Delhi’s growing ambitions are no surprise given Asia’s intensifying competition on the defense front and the progressively more complex regional dynamics that are developing. “I think there has been a fundamental shift in India’s perception of security threats, from traditionally a single-handed focus on Pakistan to the view that China presents a mounting strategic challenge,” says Roy-Chaudhury. Right or wrong, Delhi sees more and more assertiveness on the part of Beijing, starting with the long-simmering border dispute over the regions of Aksai Chin in the North, claimed by India but controlled by China, and of Arunachal Pradesh in the East, claimed by China but controlled by India.  This is a dispute which has poisoned the relationship between the two countries for more than half a century (with war breaking out briefly in the fall of 1962 and the border now defined by the still controversial Line of Actual Control). Delhi also fears China’s encroachment in the Indian Ocean, its alleged support for countries that surround India (including Pakistan) and other power-projection efforts such as the so-called New Silk Road Initiative, which Chinese President Xi Jinping has dubbed “One Belt, One Road” and which aims to further economic and political integration among dozens of countries from China to the Caspian Sea along the route of the old Silk Road. On the backdrop of mutating regional concerns, the Modi government also continues to be confronted with the risk of domestic volatility, stemming from the armed Naxalite Maoist groups in the East and the unending question of Kashmir in the North. “The impact of the US drawdown from Afghanistan and the rise of ISIS have also added new dimensions to India’s security worries and there now seems to be a growing concern for cybersecurity and other forms of asymmetrical warfare,” says Cowshish.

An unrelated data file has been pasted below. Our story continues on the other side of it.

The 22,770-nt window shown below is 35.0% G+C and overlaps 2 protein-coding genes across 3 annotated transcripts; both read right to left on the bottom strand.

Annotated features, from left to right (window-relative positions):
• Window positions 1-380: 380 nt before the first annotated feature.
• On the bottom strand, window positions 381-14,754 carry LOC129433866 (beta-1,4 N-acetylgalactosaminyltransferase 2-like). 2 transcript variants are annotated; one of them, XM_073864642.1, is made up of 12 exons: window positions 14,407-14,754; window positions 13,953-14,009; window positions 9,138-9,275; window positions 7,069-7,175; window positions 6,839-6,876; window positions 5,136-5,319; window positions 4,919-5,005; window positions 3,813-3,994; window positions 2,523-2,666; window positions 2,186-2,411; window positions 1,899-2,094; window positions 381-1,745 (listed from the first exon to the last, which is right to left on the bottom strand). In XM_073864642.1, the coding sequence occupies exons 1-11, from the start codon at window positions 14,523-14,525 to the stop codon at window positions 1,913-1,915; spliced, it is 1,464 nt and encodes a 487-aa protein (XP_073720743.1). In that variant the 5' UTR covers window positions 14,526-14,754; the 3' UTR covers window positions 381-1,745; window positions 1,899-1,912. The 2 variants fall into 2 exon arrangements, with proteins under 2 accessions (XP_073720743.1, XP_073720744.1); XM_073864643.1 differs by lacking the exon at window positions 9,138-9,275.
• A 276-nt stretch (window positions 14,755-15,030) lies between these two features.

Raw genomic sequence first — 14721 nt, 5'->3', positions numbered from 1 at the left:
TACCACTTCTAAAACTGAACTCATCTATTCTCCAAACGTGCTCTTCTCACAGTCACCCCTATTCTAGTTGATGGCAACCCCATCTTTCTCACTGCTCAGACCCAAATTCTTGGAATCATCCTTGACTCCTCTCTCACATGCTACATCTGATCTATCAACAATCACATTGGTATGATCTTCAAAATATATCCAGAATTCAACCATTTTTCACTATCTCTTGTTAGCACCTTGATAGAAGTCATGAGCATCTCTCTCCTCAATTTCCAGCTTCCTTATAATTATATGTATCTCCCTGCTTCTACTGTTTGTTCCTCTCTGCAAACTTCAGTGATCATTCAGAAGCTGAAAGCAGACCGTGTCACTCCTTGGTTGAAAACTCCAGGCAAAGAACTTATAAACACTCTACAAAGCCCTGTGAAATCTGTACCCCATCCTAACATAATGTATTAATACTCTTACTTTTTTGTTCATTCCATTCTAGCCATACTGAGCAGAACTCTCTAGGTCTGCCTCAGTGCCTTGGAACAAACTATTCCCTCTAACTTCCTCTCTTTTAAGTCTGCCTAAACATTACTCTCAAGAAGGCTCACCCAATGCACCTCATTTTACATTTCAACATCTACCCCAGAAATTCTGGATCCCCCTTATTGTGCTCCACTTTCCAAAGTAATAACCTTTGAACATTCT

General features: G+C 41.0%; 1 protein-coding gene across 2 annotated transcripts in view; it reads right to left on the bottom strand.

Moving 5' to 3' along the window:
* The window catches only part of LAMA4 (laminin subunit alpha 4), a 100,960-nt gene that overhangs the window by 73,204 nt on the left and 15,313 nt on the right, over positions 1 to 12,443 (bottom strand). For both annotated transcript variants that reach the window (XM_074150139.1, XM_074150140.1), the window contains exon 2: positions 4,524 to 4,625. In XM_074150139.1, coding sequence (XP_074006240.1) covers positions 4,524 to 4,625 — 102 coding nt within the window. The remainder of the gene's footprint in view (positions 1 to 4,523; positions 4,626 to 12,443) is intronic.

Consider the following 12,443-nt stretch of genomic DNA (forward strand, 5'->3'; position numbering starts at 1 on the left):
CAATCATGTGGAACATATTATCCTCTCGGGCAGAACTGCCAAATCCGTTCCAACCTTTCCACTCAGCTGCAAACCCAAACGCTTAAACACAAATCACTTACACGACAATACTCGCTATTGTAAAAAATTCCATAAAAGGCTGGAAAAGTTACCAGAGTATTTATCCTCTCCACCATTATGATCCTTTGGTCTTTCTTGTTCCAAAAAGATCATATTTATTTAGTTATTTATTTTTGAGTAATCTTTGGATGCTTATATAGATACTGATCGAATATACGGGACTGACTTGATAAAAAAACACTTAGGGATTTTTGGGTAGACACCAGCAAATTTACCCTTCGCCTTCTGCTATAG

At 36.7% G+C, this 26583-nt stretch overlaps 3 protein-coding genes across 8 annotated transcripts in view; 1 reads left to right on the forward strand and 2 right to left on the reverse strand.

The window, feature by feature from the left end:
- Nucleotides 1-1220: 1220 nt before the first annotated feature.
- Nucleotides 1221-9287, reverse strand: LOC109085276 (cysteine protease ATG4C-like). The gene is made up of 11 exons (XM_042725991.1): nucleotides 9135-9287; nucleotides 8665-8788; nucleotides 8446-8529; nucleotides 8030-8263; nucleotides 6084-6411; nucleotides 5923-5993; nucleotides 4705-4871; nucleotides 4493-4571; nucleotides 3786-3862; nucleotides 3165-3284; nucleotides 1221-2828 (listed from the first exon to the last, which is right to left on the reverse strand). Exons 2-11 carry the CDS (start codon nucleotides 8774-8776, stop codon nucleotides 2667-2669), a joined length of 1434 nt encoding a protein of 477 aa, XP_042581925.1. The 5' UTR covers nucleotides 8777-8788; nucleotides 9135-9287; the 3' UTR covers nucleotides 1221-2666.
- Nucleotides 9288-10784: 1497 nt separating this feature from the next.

Tending to these different needs will be no easy feat and may also require some rebalancing of the country’s armed forces. Today, India has a standing army of more than a million men and women, which sucks up well over half of the overall defense budget – a historical legacy of the fact that, covering a very large territory, it has traditionally faced primarily land threats. Additionally, the personnel-heavy composition of the Indian armed forces, which also comprises a pretty substantial air force and navy workforce, means that the bulk of the money spent on defense, around 60%, goes to pay salaries and benefits, which doesn’t leave much space to push forward with the kind of expensive weapons system acquisitions, or development, India needs going forward. “People have questioned this,” says Roy-Chaudhury. “There should be a reorganization and that the navy, which now has a much more important role to play in the Indian Ocean, should get a larger share than what is getting now.” This of course doesn’t mean that the army is bound to see its relative role reduced by much, only that the navy might see its own resources increased to some degree. “India has more than 15,000 km of land border, approximately 40% of which is with China and Pakistan,” says Cowshish. “In my mind, the army will continue to account for more than half of the defense budget, followed by the air force and navy.”

Fortunately for India, it looks like the government will have some room to maneuver, since military spending only absorbs around 1.8% of India’s GDP, while it sucks up around 2.3% of GDP in China and Pakistan. “Remember that oil prices are down, the deficit is down, the Indian economy is in better shape than it has been in the last few years and strong growth is expected,” says Roy-Chaudhury. “So there is great optimism in the defense budget area, as India has always looked at it in terms of percentage of GDP, so if GDP expands at a 7% annual clip, then you can put 2% or 2.2% toward the military and it is not going to be much of an additional burden on the economy.” In the end, however, it is important to keep expectations in check. “It is difficult to predict what will happen in future, but my feeling is that India is going to remain focused more on economic and social development,” says Cowshish.  The present government may wishe to give diplomacy a chance to resolve the conflicts in the region, so we may not see a huge increase in the defense budget in the coming years.